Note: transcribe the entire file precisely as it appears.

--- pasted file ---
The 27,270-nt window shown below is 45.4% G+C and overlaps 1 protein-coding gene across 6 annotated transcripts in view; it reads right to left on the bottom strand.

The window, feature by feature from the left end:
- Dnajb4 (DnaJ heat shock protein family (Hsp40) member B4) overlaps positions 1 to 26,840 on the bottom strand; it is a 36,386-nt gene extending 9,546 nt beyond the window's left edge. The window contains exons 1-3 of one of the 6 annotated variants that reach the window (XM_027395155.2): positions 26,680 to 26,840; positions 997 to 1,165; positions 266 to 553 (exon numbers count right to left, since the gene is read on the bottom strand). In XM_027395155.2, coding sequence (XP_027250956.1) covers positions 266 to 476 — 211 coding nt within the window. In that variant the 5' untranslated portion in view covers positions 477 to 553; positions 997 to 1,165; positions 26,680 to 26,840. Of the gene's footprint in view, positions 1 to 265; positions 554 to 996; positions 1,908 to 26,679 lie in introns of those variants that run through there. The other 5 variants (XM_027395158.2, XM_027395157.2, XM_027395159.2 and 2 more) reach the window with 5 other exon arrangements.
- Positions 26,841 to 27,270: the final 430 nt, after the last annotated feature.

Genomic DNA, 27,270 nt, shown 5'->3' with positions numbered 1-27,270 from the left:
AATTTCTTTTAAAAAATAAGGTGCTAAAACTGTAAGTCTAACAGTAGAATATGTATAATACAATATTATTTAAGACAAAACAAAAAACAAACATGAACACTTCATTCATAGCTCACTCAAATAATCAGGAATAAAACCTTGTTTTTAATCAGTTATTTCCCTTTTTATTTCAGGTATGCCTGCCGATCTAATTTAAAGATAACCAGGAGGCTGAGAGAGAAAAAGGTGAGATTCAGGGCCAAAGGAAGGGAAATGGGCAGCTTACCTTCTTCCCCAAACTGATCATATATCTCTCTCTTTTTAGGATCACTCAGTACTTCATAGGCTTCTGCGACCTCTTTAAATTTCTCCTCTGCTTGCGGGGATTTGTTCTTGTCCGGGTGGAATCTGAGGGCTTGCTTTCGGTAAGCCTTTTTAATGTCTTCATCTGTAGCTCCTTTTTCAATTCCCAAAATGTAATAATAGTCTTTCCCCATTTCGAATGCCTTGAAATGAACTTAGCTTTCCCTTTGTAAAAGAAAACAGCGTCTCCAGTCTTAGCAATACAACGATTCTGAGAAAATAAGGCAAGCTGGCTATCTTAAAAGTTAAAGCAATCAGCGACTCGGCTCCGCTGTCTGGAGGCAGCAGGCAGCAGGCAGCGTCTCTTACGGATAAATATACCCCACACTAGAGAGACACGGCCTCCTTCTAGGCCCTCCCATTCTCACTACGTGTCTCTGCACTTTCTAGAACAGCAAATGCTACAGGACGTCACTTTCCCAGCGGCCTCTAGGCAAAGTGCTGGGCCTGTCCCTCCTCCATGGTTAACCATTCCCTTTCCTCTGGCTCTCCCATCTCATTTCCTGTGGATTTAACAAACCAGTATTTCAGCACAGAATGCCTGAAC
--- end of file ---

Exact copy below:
The 27,270-nt window shown below is 45.4% G+C and overlaps 1 protein-coding gene across 6 annotated transcripts in view; it reads right to left on the bottom strand.

The window, feature by feature from the left end:
- Dnajb4 (DnaJ heat shock protein family (Hsp40) member B4) overlaps positions 1 to 26,840 on the bottom strand; it is a 36,386-nt gene extending 9,546 nt beyond the window's left edge. The window contains exons 1-3 of one of the 6 annotated variants that reach the window (XM_027395155.2): positions 26,680 to 26,840; positions 997 to 1,165; positions 266 to 553 (exon numbers count right to left, since the gene is read on the bottom strand). In XM_027395155.2, coding sequence (XP_027250956.1) covers positions 266 to 476 — 211 coding nt within the window. In that variant the 5' untranslated portion in view covers positions 477 to 553; positions 997 to 1,165; positions 26,680 to 26,840. Of the gene's footprint in view, positions 1 to 265; positions 554 to 996; positions 1,908 to 26,679 lie in introns of those variants that run through there. The other 5 variants (XM_027395158.2, XM_027395157.2, XM_027395159.2 and 2 more) reach the window with 5 other exon arrangements.
- Positions 26,841 to 27,270: the final 430 nt, after the last annotated feature.

Genomic DNA, 27,270 nt, shown 5'->3' with positions numbered 1-27,270 from the left:
AATTTCTTTTAAAAAATAAGGTGCTAAAACTGTAAGTCTAACAGTAGAATATGTATAATACAATATTATTTAAGACAAAACAAAAAACAAACATGAACACTTCATTCATAGCTCACTCAAATAATCAGGAATAAAACCTTGTTTTTAATCAGTTATTTCCCTTTTTATTTCAGGTATGCCTGCCGATCTAATTTAAAGATAACCAGGAGGCTGAGAGAGAAAAAGGTGAGATTCAGGGCCAAAGGAAGGGAAATGGGCAGCTTACCTTCTTCCCCAAACTGATCATATATCTCTCTCTTTTTAGGATCACTCAGTACTTCATAGGCTTCTGCGACCTCTTTAAATTTCTCCTCTGCTTGCGGGGATTTGTTCTTGTCCGGGTGGAATCTGAGGGCTTGCTTTCGGTAAGCCTTTTTAATGTCTTCATCTGTAGCTCCTTTTTCAATTCCCAAAATGTAATAATAGTCTTTCCCCATTTCGAATGCCTTGAAATGAACTTAGCTTTCCCTTTGTAAAAGAAAACAGCGTCTCCAGTCTTAGCAATACAACGATTCTGAGAAAATAAGGCAAGCTGGCTATCTTAAAAGTTAAAGCAATCAGCGACTCGGCTCCGCTGTCTGGAGGCAGCAGGCAGCAGGCAGCGTCTCTTACGGATAAATATACCCCACACTAGAGAGACACGGCCTCCTTCTAGGCCCTCCCATTCTCACTACGTGTCTCTGCACTTTCTAGAACAGCAAATGCTACAGGACGTCACTTTCCCAGCGGCCTCTAGGCAAAGTGCTGGGCCTGTCCCTCCTCCATGGTTAACCATTCCCTTTCCTCTGGCTCTCCCATCTCATTTCCTGTGGATTTAACAAACCAGTATTTCAGCACAGAATGCCTGAAC